Using Classes and Objects

Using Classes and Objects

The “Hello World” application is about the simplest Java program one can write that actually does something. Because it is such a simple program, it doesn’t need to define any classes except for HelloWorldApp.

The “Hello World” application does use another class–the System class–that is part of the API (application programming interface) provided with the Java environment. The System class provides system-independent access to system-dependent functionality.

The bold code in the following listing illustrates the use of a class variable of the System class, and of an instance method.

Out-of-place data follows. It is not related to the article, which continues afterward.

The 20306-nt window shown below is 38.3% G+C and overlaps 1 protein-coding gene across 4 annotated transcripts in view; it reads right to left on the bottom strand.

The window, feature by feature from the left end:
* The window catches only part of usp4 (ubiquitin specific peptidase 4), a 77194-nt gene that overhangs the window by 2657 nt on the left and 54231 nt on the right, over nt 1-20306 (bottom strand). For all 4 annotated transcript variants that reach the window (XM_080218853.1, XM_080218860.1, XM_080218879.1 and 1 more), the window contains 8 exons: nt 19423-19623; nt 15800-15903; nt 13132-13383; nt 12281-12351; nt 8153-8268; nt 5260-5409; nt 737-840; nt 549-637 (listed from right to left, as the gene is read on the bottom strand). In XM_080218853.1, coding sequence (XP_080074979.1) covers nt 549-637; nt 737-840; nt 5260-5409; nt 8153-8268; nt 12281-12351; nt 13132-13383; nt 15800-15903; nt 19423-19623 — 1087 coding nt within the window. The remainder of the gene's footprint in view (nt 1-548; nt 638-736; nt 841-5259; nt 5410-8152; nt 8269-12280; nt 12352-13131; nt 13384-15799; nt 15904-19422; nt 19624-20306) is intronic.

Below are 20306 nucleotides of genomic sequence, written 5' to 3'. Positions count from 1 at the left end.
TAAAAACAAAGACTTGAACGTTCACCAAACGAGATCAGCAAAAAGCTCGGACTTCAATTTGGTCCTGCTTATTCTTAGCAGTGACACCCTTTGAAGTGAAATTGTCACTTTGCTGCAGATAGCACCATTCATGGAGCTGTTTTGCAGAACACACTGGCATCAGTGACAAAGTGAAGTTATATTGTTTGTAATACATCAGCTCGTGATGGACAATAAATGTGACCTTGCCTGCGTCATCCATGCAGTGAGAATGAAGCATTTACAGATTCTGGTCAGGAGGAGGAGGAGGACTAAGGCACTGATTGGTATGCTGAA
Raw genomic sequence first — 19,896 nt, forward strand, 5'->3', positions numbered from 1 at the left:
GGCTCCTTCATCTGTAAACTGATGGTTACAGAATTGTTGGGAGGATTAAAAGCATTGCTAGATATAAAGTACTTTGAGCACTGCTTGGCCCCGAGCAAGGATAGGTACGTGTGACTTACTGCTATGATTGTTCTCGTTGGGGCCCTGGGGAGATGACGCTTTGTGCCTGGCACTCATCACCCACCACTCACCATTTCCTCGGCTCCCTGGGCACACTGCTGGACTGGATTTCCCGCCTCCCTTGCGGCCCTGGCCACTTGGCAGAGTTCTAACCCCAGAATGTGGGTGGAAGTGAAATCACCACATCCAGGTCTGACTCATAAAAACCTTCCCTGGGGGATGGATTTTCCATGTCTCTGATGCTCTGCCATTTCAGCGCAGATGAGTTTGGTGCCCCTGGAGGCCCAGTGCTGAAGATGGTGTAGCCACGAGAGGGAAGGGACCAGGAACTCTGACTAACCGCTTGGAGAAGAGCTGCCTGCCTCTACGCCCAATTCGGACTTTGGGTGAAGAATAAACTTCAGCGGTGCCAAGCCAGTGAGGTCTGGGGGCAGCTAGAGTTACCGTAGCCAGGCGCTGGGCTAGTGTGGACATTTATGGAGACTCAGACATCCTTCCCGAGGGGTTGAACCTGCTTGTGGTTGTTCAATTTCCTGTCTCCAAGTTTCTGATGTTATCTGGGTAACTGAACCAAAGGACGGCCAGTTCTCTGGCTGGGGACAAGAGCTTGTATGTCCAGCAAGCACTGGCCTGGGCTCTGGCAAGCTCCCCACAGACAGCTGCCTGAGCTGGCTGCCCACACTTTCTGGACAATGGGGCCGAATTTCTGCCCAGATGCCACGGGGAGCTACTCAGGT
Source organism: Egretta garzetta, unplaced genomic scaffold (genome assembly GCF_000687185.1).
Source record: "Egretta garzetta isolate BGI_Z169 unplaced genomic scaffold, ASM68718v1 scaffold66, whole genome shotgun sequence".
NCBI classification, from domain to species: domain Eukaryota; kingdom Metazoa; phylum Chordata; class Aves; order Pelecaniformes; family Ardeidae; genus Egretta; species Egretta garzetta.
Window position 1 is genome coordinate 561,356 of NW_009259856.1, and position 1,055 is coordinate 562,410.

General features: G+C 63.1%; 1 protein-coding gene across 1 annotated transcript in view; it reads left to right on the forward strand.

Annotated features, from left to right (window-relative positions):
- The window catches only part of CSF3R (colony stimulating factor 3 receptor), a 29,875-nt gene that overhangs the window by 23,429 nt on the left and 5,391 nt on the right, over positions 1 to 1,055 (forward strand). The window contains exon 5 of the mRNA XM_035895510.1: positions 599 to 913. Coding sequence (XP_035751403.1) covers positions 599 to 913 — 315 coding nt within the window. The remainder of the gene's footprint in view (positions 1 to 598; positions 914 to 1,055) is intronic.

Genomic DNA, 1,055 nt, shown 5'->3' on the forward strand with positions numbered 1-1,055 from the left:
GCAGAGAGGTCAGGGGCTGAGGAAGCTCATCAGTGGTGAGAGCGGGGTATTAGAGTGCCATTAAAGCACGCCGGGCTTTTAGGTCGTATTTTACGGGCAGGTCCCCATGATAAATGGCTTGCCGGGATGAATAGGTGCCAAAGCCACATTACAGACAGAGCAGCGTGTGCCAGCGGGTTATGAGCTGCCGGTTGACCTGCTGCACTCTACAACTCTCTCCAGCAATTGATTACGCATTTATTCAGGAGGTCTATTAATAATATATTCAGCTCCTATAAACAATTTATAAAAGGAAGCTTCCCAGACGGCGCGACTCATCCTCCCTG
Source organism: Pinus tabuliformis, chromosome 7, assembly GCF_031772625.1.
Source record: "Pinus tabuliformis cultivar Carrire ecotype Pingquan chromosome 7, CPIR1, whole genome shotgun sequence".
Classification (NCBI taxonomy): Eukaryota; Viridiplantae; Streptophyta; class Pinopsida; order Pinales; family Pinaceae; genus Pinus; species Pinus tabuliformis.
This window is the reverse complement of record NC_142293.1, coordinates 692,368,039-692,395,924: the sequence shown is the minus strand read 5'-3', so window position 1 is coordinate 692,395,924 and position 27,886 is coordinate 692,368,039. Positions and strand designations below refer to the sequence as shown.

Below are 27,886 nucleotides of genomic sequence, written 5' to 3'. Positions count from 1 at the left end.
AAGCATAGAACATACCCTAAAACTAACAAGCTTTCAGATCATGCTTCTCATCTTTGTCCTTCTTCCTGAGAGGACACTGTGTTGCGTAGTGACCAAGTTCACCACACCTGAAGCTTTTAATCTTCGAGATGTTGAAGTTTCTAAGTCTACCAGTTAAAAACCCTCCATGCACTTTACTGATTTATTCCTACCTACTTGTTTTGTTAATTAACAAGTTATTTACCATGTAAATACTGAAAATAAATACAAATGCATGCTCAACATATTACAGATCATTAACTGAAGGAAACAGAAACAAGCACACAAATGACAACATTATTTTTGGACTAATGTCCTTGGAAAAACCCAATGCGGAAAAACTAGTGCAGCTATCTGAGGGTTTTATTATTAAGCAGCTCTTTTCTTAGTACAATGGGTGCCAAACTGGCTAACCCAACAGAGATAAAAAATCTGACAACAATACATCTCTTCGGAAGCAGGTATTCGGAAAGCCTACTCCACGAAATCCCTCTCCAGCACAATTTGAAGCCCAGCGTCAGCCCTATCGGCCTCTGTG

* The HelloWorldApp class implements an application that
* simply displays “Hello World!” to the standard output.

class HelloWorldApp
public static void main(String[] args)
System.out.println(“Hello World!”); //Display the string.

Using a Class Method or Variable

Let’s take a look at the first segment of the statement:
System.out .println(“Hello World!”);
The construct System.out is the full name of the out variable in the System class.

Using an Instance Method or Variable

Methods and variables that are not class methods or class variables are known as instance methods and instance variables.

While System’s out variable is a class variable, it refers to an instance of the PrintStream class (a class provided with the Java development environment) that implements the standard output stream.

When the System class is loaded into the application, it instantiates PrintStream and assigns the new PrintStream object to the out class variable.

System.out.println(“Hello World!”);


This line of code displays “Hello World!” to the application’s standard output stream

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